Features – Fan controllers, air filters cable management, dampeners and displays all help. Decide if these features are for you and include them in your search should you wish.


Cases are definitely a personal choice. What I think is a good looking case you may think otherwise. Just make sure you don’t go for a cheap case as you will regret it. For our build we are going to use an Antec 902, it’s a little more than we want to spend on a case but we know it will last build after build. Another brand to consider is Coolermaster, who along with Antec are the market leaders and have been for sometime.




Power Supply



Probably the most underrated part of a custom PC build. When choosing a power supply, don't just look at the rating. If you not clued up on PSU's then the best thing to do is choose a decent brand, compare a 800w cheapo brand with a quality branded 650w PSU and the lower rated quality branded PSU will come up trumps every time. The next rule of choosing a PSU is do not push your luck! If you plan on popping in a meaty graphics card, extra hard drives and a couple of DVD drives then upgrade the power supply! Always have more than you need, which will not only give you a 'safety barrier' but also room to upgrade.


Things to factor into picking the right PSU;


Watts – This tells you how powerful a PSU is in watts.


AC Input – Your wall voltage


DC Output – Power supply peak amperage


Peak – Maximum wattage for each rail


Continuity – The continuous amperage value


Cables – Does the power supply have the right connections?


Form factor – Will it fit your motherboard?


Efficiency – Choose something that doesn’t cost a fortune to run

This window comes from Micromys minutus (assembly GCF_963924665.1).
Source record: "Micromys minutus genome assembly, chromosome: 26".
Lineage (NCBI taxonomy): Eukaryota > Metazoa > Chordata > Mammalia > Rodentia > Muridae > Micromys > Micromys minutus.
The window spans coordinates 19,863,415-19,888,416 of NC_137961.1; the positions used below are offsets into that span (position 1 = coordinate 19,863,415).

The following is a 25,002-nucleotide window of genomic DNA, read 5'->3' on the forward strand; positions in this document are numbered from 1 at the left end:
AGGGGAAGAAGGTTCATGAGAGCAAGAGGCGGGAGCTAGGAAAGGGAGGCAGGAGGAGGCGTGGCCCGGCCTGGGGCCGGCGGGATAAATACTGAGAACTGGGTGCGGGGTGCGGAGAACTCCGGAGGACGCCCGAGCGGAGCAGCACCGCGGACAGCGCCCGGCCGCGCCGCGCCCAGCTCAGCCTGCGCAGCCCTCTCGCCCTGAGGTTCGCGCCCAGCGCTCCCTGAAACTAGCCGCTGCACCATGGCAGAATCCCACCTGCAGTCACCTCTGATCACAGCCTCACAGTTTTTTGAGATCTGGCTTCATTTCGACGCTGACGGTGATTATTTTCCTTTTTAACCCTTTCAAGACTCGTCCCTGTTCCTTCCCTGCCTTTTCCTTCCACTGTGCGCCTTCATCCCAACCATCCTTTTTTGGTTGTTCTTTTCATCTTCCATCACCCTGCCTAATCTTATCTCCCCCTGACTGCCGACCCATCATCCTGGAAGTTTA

Noise – The quieter the better


We have chosen a corsair 650w TX unit for our machine. It ticks all our boxes and whilst it isn’t one of the cheapest units out there it is probably one of the most reliable, quietest and has loads of connectors for us to use.



Hard Drive



You will pick a hard disk based on how much it will store compared to its cost. 500GB – 1TB tends to be the area where cost per GB is at its lowest. Choose a disk that will spin at 7200RPM or more and has a cache of at least 16MB, 32MB if going for a larger disk. Everything is SATA II interface now, so choose a SATA II interface disk too. Good brands include Seagate, Samsung, Maxtor and Western Digital.


Solid state hard disks are also making an appearance here and there, if you are all for performance then look into these further but they are still very expensive and the cost per GB is sky high. For our build we have opted for a Seagate 500GB Hard Drive 7200rpm 16MB Cache disk, perfect for what we want.



CD and DVD Drive



Optical storage cant get an cheaper. For the price of a couple of cinema tickets you will find an optical drive that will do everything you want. Again, 90% of the time optical drives have a SATA II interface so make sure you go with one of these. Blu-ray players and writers are considerably more, so decide if you really want blu-ray functionality in your custom PC.



Final thoughts



There is no denying that choosing the right parts for a custom PC build is a difficult and laborious process, don’t be surprised if it takes you a week to make your mind up fully. The important thing is to weigh up all your choices together and try to come out the other end with a few firm requirements and resulting component choices. You can then base your other choices around these firm choices which should make things easier.